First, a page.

Celebrate International Lighthouse and Lightship Day on the third weekend in August with The Ponce de Leon Inlet Lighthouse & Museum. Explore the unique role lighthouses and lightships have played in the development of safe maritime commerce around the globe!
Establishing International Lighthouse Day
Did you know that Ham Radio Operators had a lot to do with the start of the International Lighthouse and Lightship Weekend (ILLW)? First celebrated in 1998 as the Scottish Northern Lights Award run by the Ayr Amateur Radio Group; it is now one of the most popular international amateur radio events in existence.
The International Association of Lighthouse Keepers made the decision to have an annual open day for lighthouses all around the world during this designated weekend. The event was established to encourage visitors to explore the history of light stations and realize their important role in navigation and cultural growth.
More than Navigational Aid…
These Lights are not just navigational aids. Lighthouses and Lightships have great structural significance as well. Artifacts of cultural development, these beacons often outlasted their builders for years, even millennia. The Pharos of Alexandria is commonly regarded as the world’s first lighthouse. It took 12 years to build and was constructed of marble blocks with lead mortar. It was considered one of the Seven Wonders of the World in the Hellenistic period. It is believed to have been constructed during the third century B.C in Alexandria, Egypt on the Pharos Island. Invaders and earthquakes damaged it over the years until it was demolished by an earthquake in the 14th Century.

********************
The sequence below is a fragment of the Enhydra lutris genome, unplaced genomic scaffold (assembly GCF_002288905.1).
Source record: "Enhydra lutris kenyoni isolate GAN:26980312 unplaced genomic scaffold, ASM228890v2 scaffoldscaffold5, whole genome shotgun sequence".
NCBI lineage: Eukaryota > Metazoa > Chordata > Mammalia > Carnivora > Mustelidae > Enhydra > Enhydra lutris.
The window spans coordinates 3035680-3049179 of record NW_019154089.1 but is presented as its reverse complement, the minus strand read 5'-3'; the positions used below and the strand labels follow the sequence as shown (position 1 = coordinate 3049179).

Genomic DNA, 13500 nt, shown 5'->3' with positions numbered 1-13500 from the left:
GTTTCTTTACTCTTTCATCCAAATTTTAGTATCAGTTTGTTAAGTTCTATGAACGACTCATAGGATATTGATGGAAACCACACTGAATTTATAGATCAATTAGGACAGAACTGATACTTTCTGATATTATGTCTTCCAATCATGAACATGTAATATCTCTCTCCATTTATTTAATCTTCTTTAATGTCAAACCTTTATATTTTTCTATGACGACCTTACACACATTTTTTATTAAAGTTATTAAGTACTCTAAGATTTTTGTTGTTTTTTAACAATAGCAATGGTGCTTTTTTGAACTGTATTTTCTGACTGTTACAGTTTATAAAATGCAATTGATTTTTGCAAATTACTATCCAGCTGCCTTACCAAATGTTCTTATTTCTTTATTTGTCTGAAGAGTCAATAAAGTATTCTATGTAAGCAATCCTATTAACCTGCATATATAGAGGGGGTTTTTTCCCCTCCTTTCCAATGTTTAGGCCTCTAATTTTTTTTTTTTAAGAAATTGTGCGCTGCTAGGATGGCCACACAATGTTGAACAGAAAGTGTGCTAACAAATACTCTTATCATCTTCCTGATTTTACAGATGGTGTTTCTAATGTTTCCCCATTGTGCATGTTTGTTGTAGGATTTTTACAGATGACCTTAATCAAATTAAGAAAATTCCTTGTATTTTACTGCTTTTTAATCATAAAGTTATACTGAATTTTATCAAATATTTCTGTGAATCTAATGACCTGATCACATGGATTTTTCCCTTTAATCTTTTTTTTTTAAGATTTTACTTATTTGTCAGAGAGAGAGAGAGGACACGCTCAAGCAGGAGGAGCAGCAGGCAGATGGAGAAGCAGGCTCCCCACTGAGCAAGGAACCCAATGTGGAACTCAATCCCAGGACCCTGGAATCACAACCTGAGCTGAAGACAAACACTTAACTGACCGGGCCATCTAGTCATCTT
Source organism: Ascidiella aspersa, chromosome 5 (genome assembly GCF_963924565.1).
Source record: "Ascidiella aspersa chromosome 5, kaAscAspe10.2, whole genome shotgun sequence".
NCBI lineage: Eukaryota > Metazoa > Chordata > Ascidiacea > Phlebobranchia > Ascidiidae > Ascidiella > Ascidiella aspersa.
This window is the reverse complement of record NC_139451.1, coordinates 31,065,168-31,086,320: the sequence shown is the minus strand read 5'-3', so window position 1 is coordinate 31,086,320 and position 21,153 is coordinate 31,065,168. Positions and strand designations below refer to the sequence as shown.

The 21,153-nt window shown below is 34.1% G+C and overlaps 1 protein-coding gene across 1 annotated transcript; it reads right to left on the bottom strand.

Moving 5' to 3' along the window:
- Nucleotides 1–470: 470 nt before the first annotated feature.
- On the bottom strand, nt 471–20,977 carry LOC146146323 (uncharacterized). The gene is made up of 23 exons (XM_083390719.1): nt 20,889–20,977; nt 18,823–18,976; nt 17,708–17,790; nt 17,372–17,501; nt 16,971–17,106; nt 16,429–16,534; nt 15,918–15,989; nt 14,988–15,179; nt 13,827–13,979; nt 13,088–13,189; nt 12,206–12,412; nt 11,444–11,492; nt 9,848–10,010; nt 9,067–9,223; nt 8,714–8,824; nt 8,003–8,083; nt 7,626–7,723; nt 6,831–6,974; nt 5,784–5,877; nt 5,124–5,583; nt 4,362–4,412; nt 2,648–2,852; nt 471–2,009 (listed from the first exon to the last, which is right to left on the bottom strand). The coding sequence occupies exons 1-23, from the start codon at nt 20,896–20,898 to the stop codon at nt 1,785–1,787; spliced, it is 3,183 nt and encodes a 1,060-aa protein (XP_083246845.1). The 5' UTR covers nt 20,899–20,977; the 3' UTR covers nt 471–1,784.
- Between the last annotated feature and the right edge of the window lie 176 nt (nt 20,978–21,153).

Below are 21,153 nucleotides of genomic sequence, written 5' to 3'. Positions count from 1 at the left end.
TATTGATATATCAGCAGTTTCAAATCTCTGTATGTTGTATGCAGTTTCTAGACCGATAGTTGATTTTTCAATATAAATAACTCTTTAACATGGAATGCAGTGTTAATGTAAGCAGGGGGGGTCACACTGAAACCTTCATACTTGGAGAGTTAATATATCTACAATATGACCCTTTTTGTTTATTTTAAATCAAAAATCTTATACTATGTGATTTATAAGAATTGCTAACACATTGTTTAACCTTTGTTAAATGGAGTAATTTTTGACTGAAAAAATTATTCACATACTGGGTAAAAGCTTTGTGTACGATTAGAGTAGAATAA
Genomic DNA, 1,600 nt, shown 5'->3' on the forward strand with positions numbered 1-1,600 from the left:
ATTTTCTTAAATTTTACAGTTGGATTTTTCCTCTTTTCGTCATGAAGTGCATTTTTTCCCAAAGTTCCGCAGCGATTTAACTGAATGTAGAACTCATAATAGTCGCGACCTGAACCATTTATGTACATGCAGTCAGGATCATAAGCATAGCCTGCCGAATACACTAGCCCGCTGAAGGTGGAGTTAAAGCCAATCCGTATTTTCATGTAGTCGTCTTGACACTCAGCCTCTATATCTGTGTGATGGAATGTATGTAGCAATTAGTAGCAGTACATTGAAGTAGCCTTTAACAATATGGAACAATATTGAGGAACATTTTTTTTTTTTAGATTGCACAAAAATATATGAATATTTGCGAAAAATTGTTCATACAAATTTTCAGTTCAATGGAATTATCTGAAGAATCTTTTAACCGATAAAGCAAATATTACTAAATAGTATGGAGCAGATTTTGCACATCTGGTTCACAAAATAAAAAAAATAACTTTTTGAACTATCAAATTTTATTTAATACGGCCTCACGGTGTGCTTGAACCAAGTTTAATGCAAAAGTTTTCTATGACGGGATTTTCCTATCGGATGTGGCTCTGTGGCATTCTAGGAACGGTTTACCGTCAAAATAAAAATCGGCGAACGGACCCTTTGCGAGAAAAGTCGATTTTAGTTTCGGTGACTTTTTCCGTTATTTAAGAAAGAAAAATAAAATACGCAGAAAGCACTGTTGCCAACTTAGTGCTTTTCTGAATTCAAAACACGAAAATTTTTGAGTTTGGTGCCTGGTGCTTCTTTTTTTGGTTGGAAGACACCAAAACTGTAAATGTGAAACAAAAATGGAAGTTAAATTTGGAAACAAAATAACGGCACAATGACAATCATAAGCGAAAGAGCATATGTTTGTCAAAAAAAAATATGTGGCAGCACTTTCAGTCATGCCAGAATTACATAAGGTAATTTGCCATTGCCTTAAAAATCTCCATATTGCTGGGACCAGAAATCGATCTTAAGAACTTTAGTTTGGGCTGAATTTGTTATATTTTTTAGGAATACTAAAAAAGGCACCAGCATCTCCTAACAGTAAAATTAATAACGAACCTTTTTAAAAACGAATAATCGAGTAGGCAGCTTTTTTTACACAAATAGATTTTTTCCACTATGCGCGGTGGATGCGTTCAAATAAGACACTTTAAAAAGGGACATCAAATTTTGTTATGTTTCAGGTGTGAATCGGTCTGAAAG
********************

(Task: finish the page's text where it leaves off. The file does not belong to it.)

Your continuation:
The World’s Oldest Lighthouse
Numerous Lighthouses and Lightships exist all over the world. These navigational beacons are located mostly near the coasts and rivers of Africa, Australasia, Asia, Europe, and the North and South Americas. The oldest lighthouses can be found in Europe. The Tower of Hercules, an ancient Roman lighthouse in northwestern Spain, was first constructed during the 2nd century. This is the oldest lighthouse known to still be standing today.
The History of Lightships
Lightships came about late in the history of aids to navigation. The first lightship was located at the Nore Sandbank in 1731 at the confluence of the Thames and Medway Rivers in England. It was common practice for the owners of lightships to collect dues from those who used it. By the end of the 18th century, England had five active lightships.
During the 19th century, the use of lightships to navigate through dark waters spread to other nations. Canada, France, the Netherlands, and the U.S. used lightships more frequently during this time. By 1827 the U.S. had 26 active lightships. This number eventually grew to 53 vessels in service. Some lightships were stationed in the ocean to guide shipping traffic into and out of the New York Harbor.
Increased technology has diminished the need for lightships over the years. The “Texas tower” type of lighthouse replaced many East Coast lightships in the United States. Large navigational buoys (LNB) have come to replace many others. By 1985, Great Britain had only 18 lightships, reduced from 45 just 10 years prior. Many lightships are now preserved in museum settings where they are popular visitor attractions.
Ponce Inlet Lighthouse & Museum Celebrates ILLW
Come celebrate International Lighthouse and Lightship Day with us on August 22nd, 2021. Discover history as you climb 175 feet (203 steps) to the top of Florida’s tallest Lighthouse! Visit the Lighthouses of the World interactive exhibit to learn more about the lighthouses in different parts of the world.
Holland, F. Ross. Lighthouses. MetroBooks, 2001.
Purcell, Lisa. Lighthouses of the World: A Celebration of the World's Most Beautiful Lighthouses. Skyhorse Publishing, 2015.
vk2ce, Kevin. “ILLW Net - Home.” ILLW Net - Home, 23 July 2021, 1:00PM, illw.net/.